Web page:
Business Groups in Emerging Markets: Financial Control and Sequential Investments
Business groups in emerging markets perform better than unaffiliated firms. One explanation is that business groups perform some functions of missing institutions, for example, enforcing contracts. We investigate this by setting up a model where firms within the business group are connected to each other by a vertical production structure and an internal capital market. Thus, the business group's organizational mode and financial structure allow a self-enforcing contract to be designed. Our model of a business group shows that only sequential investments can solve the ex post moral-hazard problem. We also find that firms may prefer not to integrate.
If you experience problems downloading a file, check if you have the proper application to view it first. In case of further problems read the IDEAS help page. Note that these files are not on the IDEAS site. Please be patient as the files may be large.
As the access to this document is restricted, you may want to look for a different version under "Related research" (further below) or search for a different version of it.
Volume (Year): 163 (2007)
Issue (Month): 2 (June)
|Contact details of provider:|| Web page: https://www.mohr.de/jite|
|Order Information:|| Postal: Mohr Siebeck GmbH & Co. KG, P.O.Box 2040, 72010 Tübingen, Germany|
References listed on IDEAS
Please report citation or reference errors to , or , if you are the registered author of the cited work, log in to your RePEc Author Service profile, click on "citations" and make appropriate adjustments.:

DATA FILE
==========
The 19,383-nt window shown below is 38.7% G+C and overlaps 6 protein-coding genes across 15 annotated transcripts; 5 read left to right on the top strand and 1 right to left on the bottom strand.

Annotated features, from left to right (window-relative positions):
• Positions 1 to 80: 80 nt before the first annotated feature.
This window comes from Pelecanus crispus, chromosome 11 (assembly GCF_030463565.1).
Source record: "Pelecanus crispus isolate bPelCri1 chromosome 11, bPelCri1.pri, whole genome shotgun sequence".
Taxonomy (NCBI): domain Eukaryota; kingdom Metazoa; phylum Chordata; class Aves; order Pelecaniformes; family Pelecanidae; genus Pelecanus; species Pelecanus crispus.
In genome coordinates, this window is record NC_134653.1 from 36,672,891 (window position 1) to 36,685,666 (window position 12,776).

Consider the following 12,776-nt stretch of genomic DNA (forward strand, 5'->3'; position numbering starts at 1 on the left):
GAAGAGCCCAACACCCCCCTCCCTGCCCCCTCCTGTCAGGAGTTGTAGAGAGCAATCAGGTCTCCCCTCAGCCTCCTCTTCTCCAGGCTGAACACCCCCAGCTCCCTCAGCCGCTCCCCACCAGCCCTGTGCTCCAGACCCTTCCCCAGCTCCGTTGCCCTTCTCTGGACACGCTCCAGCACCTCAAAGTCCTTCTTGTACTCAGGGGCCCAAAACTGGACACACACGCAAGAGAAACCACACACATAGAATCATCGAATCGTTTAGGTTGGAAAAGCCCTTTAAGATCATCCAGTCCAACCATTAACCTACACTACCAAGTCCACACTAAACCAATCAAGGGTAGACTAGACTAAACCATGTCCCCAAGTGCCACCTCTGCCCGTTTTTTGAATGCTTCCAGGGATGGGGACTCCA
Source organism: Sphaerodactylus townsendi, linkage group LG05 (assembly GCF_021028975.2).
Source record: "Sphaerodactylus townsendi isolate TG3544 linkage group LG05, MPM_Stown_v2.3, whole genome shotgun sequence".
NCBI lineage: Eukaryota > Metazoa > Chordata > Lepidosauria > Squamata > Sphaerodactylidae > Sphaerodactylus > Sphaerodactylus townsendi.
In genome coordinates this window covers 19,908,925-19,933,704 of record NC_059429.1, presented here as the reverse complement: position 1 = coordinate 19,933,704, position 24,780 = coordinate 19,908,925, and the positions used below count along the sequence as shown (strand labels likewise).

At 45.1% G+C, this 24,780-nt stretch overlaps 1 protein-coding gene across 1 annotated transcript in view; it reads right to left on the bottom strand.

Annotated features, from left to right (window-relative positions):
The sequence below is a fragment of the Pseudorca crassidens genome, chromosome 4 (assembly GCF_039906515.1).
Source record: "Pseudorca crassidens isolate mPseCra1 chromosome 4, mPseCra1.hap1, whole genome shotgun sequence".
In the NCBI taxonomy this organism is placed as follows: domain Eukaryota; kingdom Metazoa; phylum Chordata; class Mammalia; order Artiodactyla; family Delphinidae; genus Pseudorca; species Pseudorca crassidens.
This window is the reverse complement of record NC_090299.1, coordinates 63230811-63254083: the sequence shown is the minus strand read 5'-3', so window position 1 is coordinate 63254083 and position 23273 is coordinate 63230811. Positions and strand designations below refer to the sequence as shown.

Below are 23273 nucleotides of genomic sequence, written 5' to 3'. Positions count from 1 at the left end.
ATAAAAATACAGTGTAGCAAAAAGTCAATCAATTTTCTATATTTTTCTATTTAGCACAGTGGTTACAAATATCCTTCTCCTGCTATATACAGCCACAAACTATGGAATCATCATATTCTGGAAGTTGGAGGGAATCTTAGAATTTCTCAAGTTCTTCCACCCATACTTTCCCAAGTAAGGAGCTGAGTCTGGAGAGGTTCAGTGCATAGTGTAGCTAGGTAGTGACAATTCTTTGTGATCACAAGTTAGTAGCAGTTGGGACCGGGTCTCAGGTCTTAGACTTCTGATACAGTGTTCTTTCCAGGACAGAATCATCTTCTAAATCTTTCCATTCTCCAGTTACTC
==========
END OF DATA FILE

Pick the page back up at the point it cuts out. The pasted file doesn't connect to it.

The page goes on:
- Maitreesh Ghatak & Raja Kali, 2001.
"Financially Interlinked Business Groups,"
Journal of Economics & Management Strategy,
Wiley Blackwell, vol. 10(4), pages 591-619, December.
- Raja Kali, 2002. "Contractual governance, business groups and transition," The Economics of Transition, The European Bank for Reconstruction and Development, vol. 10(2), pages 255-272, July.
- Brusco, Sandro & Panunzi, Fausto, 2005.
"Reallocation of corporate resources and managerial incentives in internal capital markets,"
European Economic Review,
Elsevier, vol. 49(3), pages 659-681, April.
- Sandro Brusco & Fausto Panunzi, 2002. "Reallocation of Corporate Resources and Managerial Incentives in Internal Capital Markets," CESifo Working Paper Series 735, CESifo Group Munich.
- Brusco, Sandro & Panunzi, Fausto, 2000. "Reallocation of Corporate Resources and Managerial Incentives in Internal Capital Markets," CEPR Discussion Papers 2532, C.E.P.R. Discussion Papers.
- Giacinta Cestone & Chiara Fumagalli, 2005. "The Strategic Impact of Resource Flexibility in Business Groups," RAND Journal of Economics, The RAND Corporation, vol. 36(4), pages 193-214, Winter.
- Kali, Raja, 1999. "Endogenous Business Networks," Journal of Law, Economics and Organization, Oxford University Press, vol. 15(3), pages 615-636, October.
- Tarun Khanna & Krishna Palepu, 2000. "Is Group Affiliation Profitable in Emerging Markets? An Analysis of Diversified Indian Business Groups," Journal of Finance, American Finance Association, vol. 55(2), pages 867-891, 04.
- Khanna, Tarun, 2000. "Business groups and social welfare in emerging markets: Existing evidence and unanswered questions," European Economic Review, Elsevier, vol. 44(4-6), pages 748-761, May.
- Mathias Dewatripont & Gerard Roland, 2000. "Soft Budget Constraints, Transition, and Industrial Change," Journal of Institutional and Theoretical Economics (JITE), Mohr Siebeck, Tübingen, vol. 156(1), pages 245-245, March.
- Pyle, William, 2002. "Overbanked and Credit-Starved: A Paradox of the Transition," Journal of Comparative Economics, Elsevier, vol. 30(1), pages 25-50, March.